Norfolk, Virginia (CNN)Perched 50 feet above the USS Gerald Ford’s massive flight deck, Petty Officer 1st Class Jose Triana has a clear view of the horizon from his padded captain’s chair in the pilot house of the world’s most advanced aircraft carrier.
“This ship can basically drive itself,” Triana said, pointing to a touch-screen navigation display that has replaced the traditional throttle system used to power and steer the US Navy’s older carrier classes.
The one-of-a-kind control system is just one of many state-of-the-art upgrades aboard the $13 billion USS Gerald Ford that will be commissioned into active duty on July 22 after eight years of construction, development and testing.
Sen. John McCain, chairman of the Senate Armed Services Committee, slammed the latest delay as “unacceptable” and “entirely avoidable.”
President Donald Trump reaffirmed his commitment to increasing the Navy’s carrier fleet from 11 to 12 ships earlier this year during a speech aboard the USS Gerald Ford but just a few months later directly attacked the Ford’s electromagnetic catapult system in an interview with Time magazine.
“It sounded bad to me. Digital. They have digital. What is digital? And it’s very complicated, you have to be Albert Einstein to figure it out. And I said — and now they want to buy more aircraft carriers. I said, “What system are you going to be– “Sir, we’re staying with digital.” I said, “No you’re not. You going to goddamned steam, the digital costs hundreds of millions of dollars more money and it’s no good,” Trump said.
But just days before the Ford is expected to formally enter active duty, the carrier’s commander said he is confident in the new technology.
“It’s really about the envelope. It’s opening the envelope for future aircraft and future capabilities of the Navy and we’d otherwise be contained with a steam catapult system,” McCormack said.
“With all new technology there are risks,” he said. “But that’s why we’re here — to go out there and shake them down.”
Despite delays to the Ford’s delivery, the Navy said that the Ford-class carriers will yield a $4 billion reduction per ship cost as compared to its predecessor.
First of its kind
Despite the challenges that come with developing and testing a carrier that is first in its class, commanding officers touted the expertise demonstrated by the Ford’s crew members in operating its advanced systems.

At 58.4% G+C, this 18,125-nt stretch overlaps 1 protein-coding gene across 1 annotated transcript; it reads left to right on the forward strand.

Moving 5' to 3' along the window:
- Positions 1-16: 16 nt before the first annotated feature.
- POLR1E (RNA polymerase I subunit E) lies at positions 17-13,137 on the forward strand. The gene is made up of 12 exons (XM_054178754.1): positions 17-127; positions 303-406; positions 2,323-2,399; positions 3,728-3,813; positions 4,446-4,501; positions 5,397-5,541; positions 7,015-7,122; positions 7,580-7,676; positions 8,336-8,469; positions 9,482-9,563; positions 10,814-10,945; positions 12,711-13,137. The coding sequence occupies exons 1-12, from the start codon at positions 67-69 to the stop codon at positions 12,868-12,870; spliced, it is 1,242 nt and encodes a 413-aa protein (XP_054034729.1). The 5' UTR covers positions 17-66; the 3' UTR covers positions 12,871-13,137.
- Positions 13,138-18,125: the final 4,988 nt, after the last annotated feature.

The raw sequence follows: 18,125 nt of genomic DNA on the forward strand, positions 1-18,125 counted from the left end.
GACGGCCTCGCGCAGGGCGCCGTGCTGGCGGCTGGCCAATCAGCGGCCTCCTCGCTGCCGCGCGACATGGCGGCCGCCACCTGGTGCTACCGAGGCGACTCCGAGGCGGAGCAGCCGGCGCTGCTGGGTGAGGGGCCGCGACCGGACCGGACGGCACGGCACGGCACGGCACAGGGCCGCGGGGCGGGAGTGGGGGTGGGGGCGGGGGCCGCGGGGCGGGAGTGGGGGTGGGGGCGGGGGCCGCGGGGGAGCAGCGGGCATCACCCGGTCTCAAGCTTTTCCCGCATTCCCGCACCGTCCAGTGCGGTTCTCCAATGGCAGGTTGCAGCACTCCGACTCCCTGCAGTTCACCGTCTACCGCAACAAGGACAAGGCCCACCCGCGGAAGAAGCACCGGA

“These sailors onboard are experts in the equipment … they are the ones who are testing and evaluating it for the future of Ford-class carriers,” said Command Master Chief Laura Nunley, the highest-ranking enlisted sailor on the carrier. “That alone brings a huge sense of ownership and I couldn’t be any prouder of the crew,” she said.
$13 billion warship is first of its kind
Many of the crew members have been with the carrier since the earliest stages of development — supplementing a lack of experience out at sea with a deep breadth of knowledge about the new technology that is expected to set the standard for the future of the Ford-class.
“They’ve had to learn this stuff sometimes without a book,” Nunley said. “It’s not something that’s been proven so they’ve had to learn it from the beginning.”
The crew has also played a key role in helping many of the commanders get up to speed on the intricacies that differentiate the Ford from the Navy’s other carriers.
“It’s been a little bit of a fire hose to the mouth trying to absorb all the information I need to absorb, but it’s been an amazing experience,” said Gaut, who joined the ship nearly a month and a half ago and has never been part of the pre-commissioning process for another ship.
Gaut said he has leaned heavily on the crew’s understanding of the Ford’s advanced systems since coming aboard.
While the Ford’s commissioning ceremony represents a major milestone, the crew and commanding officers stressed that there is still more work to be done to prepare the carrier for its first deployment.
The Ford’s propulsion and basic systems were tested during a first round of sea trials in recent months, but one major remaining hurdle will be to test the carrier’s electromagnetic catapult’s ability to launch actual aircraft.
To date, the system has successfully launched “dead-loads,” which are sleds meant to simulate the weight of an aircraft, but the first tests using live planes won’t occur until sea trials scheduled to take place in the weeks after commissioning.
“The biggest challenge is to test the systems … in theory they are incredible, but we need to test them and make sure they do what they are supposed to do, which is allow us to put the ship in harm’s way and fight the fight,” said Gaut.
After the Ford’s commissioning on July 22, the Ford will undergo months of additional testing to correct any remaining deficiencies and integrate the 75-plane air wing before its first deployment scheduled for 2020.